BACKGROUND Ranitidine is widely used for gastroesophageal reflux disease (GERD) in children, but optimal dosing is unclear. We compared effects of weight-based doses of oral ranitidine on gastric pH in children with clinical GERD.

METHODS Children ages 4–11 years with clinical GERD were enrolled in a multi-center prospective randomized study comparing a fixed dose of ranitidine (Zantac 75) with placebo after an overnight fast; gastric pH was measured for 6 h after the fixed dose (Phase 1). Of the six enrollees from our center, four received active drug during Phase 1; 12 h after the fixed dose, these four children received ranitidine 5 mg/kg (maximum 150 mg) and gastric pH was measured for another 6–12 hours (Phase 2). This report details the effects of two dose ranges (Low Dose, < 3 mg/kg/dose, and High Dose, ≥ 3 mg/kg/dose) on gastric pH in children.

RESULTS The four children were 6.9–11.3 years old and weighed 20.4–49.5 kg. The Low Doses were 1.5–2.7 mg/kg; the High Doses were 3–5 mg/kg. Although the mean percentage of time with gastric pH > 4 during the entire 6 hours following dosing was similar after Low and High Dose (50% vs. 57%, NS), during the last two hours of this interval the mean percentage of time with gastric pH > 4 was only 29% for Low Dose vs. 89% for High Dose (P = 0.006). Moreover, during those two hours, none of the Low Doses kept gastric pH above 4 for > 60% of the time, while all of the High Doses kept pH above 4 for > 60% of the time (P = 0.03). In three of four patients who underwent extended (9–12 h) gastric pH monitoring after High Dose ranitidine, gastric pH was above 4 for more than 40% of total time.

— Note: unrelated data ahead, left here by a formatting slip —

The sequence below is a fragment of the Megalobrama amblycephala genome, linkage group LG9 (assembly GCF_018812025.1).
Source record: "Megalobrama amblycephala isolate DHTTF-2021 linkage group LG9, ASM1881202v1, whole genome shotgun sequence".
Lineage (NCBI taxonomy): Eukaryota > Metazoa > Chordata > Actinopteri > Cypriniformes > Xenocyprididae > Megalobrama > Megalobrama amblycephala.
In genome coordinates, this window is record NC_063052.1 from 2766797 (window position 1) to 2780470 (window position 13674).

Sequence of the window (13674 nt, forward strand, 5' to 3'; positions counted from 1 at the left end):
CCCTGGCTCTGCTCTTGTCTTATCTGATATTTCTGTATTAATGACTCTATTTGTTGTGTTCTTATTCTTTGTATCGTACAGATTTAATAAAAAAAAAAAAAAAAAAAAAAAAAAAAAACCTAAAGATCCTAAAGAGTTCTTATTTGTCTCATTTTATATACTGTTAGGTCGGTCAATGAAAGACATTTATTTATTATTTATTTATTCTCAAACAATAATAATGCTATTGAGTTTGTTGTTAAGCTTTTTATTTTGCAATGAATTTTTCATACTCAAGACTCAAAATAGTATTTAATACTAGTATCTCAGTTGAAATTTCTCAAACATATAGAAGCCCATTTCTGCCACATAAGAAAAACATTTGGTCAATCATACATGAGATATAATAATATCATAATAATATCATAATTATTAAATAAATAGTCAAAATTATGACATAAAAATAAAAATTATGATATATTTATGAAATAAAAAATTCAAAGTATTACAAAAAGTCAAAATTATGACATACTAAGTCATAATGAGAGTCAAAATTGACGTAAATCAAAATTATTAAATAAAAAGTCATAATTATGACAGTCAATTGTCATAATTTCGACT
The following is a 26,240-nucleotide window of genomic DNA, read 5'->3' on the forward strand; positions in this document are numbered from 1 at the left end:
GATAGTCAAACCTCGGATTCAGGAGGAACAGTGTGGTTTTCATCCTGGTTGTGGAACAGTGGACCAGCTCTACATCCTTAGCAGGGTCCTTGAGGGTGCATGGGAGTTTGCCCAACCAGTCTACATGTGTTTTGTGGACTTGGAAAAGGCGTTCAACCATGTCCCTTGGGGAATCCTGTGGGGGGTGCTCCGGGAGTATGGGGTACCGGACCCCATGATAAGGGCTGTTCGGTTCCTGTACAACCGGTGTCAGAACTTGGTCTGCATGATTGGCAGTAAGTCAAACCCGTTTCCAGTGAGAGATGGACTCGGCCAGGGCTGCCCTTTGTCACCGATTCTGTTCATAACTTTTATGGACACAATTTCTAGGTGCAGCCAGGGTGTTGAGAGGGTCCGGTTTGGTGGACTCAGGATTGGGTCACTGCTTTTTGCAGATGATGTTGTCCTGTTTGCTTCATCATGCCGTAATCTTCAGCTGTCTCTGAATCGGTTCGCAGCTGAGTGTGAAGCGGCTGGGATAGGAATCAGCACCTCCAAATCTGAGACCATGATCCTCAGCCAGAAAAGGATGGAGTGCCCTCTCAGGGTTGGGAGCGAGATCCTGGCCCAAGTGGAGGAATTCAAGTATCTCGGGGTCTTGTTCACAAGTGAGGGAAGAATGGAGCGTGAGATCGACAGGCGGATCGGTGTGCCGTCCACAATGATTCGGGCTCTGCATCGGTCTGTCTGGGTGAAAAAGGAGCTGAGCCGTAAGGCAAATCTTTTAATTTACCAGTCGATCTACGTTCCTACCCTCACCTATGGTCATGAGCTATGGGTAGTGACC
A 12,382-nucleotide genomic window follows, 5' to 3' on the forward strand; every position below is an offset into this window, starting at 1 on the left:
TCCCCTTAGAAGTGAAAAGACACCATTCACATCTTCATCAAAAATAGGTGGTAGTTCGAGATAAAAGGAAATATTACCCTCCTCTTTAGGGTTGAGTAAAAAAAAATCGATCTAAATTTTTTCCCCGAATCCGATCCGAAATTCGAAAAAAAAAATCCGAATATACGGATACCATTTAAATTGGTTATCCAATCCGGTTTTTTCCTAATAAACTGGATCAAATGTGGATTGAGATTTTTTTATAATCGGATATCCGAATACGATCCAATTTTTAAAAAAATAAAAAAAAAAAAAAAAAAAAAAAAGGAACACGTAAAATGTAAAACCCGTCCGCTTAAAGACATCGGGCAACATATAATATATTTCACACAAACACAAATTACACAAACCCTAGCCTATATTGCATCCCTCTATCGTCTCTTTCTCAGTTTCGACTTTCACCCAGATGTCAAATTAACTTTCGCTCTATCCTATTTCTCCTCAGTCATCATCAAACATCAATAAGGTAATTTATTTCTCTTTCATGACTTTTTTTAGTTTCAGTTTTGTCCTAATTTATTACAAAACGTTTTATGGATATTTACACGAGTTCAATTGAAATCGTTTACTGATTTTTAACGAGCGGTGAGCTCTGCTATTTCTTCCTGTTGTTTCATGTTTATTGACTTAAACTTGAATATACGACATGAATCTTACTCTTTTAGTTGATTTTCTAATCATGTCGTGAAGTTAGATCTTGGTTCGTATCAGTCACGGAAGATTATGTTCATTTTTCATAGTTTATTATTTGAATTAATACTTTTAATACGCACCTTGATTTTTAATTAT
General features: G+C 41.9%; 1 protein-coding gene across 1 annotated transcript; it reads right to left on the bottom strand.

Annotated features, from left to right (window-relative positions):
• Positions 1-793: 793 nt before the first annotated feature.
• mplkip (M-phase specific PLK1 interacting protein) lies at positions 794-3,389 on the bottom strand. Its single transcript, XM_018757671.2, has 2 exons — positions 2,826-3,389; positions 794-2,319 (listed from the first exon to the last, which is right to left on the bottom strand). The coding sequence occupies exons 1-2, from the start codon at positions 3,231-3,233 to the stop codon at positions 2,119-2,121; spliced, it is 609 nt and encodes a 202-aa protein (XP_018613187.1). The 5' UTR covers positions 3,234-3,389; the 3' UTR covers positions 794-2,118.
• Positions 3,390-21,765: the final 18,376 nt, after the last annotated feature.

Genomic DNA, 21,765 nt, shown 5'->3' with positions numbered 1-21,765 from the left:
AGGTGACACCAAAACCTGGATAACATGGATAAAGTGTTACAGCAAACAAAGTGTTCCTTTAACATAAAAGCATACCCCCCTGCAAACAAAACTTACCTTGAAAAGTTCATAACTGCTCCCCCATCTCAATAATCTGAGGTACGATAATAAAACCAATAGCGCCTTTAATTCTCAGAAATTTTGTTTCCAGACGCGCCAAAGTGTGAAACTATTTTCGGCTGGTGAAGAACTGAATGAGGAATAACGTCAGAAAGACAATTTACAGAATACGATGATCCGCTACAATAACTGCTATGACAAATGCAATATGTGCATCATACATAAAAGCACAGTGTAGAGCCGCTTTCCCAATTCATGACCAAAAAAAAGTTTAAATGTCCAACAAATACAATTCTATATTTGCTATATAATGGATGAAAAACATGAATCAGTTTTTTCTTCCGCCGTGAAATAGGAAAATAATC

CONCLUSIONS Doses of ranitidine ≥ 3 mg/kg/dose may be required for acid suppression lasting beyond 6 hours.

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